Why A College Degree Does NOT Slow Brain Aging

The idea currently being promulgated by aging researchers that a college degree itself increases mental capacities later in life by at least a decade is just plain WRONG.

A Sharper Mind, Middle Age and Beyond (New York Times, January 2012) summarizes some of the latest aging research and states, “For those in midlife and beyond, a college degree appears to slow the brain’s aging process by up to a decade, adding a new twist to the cost-benefit analysis of higher education — for young students as well as those thinking about returning to school.

Having been a teacher for a decade in America and two decades in Africa, I’d say something else is at work here, skewing the statistics. This research has simply put the cart before the horse.

It’s no doubt true that exercising mental capacities maintains a better level of brain functioning, it is NOT the college degree which is creating the improvement.   It is that higher-functioning people (and more wealthy people) tend to be the ones who complete their college degrees!

Having lived in Africa for two decades as a teacher, I’ve had plenty of opportunity to observe many people who were illiterate, many who left their education at all sorts of different levels, and many college graduates.

What happens is that those who have learning disabilities, listening and/or attention problems, intelligence deficits, or other problems which prevent them being successful in learning tend to drop out all along the educational path.  It is the higher-functioning people who go on to complete their education.  If a researcher comes along later and says, “These people are higher-functioning later in life because they earned a college degree,” the whole premise is wrong.  Those people are higher-functioning because they always were higher-functioning.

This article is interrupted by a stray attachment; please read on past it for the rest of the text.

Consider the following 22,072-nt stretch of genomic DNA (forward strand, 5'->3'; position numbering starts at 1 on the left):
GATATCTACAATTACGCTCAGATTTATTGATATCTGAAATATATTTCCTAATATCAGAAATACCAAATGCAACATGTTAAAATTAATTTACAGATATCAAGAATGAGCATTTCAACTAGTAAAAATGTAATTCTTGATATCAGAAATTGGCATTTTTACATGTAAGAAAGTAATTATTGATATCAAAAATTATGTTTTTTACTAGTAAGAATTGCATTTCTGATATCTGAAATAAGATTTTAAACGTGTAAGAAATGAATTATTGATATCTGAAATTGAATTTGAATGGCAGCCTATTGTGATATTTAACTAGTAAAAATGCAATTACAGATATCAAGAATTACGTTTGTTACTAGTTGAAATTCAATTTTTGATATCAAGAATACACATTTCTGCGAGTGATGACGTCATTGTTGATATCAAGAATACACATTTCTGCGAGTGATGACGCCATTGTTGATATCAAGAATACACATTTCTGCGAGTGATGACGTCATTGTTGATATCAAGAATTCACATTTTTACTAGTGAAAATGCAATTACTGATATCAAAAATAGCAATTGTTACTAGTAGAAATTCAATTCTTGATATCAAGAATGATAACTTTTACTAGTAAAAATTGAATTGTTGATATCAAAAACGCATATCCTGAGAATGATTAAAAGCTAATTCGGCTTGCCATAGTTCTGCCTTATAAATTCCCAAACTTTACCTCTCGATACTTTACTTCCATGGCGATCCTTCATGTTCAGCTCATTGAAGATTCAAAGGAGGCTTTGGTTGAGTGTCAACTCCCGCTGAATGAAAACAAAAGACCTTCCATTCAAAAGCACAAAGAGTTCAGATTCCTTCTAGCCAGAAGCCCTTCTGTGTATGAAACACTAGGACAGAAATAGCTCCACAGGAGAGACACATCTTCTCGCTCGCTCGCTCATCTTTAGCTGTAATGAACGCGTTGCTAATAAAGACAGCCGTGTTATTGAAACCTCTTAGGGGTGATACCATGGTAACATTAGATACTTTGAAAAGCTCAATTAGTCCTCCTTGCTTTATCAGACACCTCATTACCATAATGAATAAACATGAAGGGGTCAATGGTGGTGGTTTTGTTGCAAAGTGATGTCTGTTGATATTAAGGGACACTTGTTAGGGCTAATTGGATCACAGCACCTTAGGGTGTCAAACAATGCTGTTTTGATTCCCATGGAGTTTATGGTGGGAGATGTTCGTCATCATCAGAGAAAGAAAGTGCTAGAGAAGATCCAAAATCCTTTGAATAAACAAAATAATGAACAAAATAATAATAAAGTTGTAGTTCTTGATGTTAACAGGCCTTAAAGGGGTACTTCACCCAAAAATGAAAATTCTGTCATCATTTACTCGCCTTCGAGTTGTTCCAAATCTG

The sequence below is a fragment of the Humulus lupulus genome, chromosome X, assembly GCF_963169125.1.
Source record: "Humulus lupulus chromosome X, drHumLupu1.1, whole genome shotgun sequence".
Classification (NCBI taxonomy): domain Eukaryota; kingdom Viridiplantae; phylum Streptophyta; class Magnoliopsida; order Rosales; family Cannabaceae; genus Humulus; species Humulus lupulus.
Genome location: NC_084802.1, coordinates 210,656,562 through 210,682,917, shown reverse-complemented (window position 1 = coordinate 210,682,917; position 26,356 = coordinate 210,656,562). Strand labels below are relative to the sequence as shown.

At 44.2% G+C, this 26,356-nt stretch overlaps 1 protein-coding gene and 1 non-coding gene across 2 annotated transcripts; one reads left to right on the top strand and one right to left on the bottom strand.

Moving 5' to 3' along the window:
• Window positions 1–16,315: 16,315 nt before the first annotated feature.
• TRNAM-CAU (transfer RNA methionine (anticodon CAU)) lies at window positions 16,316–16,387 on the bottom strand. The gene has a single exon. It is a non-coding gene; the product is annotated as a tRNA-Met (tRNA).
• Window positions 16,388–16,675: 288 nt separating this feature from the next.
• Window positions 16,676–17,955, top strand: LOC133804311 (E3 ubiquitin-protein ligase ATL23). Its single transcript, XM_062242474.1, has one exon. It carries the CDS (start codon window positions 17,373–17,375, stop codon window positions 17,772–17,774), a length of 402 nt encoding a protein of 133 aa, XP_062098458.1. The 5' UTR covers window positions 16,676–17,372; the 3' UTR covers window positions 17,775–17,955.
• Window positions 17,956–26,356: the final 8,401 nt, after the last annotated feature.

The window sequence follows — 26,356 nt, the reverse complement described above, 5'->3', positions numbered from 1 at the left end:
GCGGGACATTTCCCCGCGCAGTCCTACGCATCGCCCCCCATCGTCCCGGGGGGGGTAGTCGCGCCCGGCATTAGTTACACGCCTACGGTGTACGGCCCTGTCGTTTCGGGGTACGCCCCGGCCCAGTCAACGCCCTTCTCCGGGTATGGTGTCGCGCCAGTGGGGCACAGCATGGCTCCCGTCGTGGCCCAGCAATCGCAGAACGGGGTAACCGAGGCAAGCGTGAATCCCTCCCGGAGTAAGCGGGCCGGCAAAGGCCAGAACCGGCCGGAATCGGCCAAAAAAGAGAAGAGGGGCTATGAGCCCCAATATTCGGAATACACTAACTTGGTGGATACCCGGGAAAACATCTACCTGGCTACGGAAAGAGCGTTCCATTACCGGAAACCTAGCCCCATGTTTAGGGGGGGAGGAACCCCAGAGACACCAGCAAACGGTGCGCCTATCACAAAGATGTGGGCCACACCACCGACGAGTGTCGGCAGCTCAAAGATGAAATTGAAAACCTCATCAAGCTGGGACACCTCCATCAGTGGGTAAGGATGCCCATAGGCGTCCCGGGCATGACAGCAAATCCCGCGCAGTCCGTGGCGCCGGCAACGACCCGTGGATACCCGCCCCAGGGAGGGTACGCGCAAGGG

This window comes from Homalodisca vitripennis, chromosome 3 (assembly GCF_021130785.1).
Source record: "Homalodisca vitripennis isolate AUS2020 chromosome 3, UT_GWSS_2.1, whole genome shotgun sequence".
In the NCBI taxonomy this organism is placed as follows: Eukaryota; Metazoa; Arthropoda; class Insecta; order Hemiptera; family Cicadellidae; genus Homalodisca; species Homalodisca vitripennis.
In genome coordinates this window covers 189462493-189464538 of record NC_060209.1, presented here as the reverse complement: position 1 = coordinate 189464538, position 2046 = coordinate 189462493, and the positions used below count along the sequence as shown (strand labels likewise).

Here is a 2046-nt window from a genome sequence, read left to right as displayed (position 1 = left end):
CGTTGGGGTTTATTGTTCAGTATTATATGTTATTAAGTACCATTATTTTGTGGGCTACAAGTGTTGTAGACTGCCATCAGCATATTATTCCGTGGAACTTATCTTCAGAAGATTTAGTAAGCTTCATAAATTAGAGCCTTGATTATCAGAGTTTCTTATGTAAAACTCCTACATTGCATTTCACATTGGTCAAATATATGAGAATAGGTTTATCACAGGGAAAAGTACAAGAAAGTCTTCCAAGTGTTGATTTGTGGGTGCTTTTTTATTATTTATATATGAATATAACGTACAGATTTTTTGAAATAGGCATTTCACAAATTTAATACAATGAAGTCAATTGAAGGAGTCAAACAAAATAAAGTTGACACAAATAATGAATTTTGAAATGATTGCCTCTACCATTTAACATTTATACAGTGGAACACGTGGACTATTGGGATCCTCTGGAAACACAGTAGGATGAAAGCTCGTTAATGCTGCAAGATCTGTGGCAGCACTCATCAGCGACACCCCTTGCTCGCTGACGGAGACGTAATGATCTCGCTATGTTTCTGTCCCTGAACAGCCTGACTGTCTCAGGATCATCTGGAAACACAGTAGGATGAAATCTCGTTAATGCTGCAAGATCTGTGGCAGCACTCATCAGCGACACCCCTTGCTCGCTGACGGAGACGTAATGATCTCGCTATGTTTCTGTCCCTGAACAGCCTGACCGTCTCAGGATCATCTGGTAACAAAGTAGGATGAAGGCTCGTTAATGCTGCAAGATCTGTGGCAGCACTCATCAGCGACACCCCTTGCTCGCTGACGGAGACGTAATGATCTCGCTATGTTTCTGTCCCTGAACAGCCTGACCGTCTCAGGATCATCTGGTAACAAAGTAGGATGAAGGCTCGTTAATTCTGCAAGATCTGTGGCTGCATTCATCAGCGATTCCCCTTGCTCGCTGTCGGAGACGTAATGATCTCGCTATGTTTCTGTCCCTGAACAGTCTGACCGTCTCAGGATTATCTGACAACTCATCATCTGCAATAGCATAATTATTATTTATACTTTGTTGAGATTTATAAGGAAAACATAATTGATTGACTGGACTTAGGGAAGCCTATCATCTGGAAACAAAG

In America, we are now trying to push everyone into college.  Having a college degree will not give everyone the benefit of an extra decade of a higher-functioning brain.  I know some people in America who struggled mightily to get through college in six years, who in spite of their degree, don’t like to read (because they had learning disabilities to start out with).  It is not a person’s college degree which keeps their brain active.  It is their PERSONALITY.

 

Furthermore, I have known certain people who never learned how to read or write who enjoy conversing on current events; who follow active hobbies, crafts, dancing, or sports; who read, write, or blog; who take a course or who teach something to others; or who regularly participate in social activities or weekly luncheon clubs.  All of these things can keep one’s brain active.

Study, or a college degree is just one type of activity.  The aging researchers quoted in the article linked to above are just being far too narrow in their focus.  College-educated people have already self-selected themselves into a group which has high cognitive functioning.

It’s not the college degree that keeps one’s brain from atrophying.  It’s the personality, the interest, the spark for life.

–Lynne Diligent

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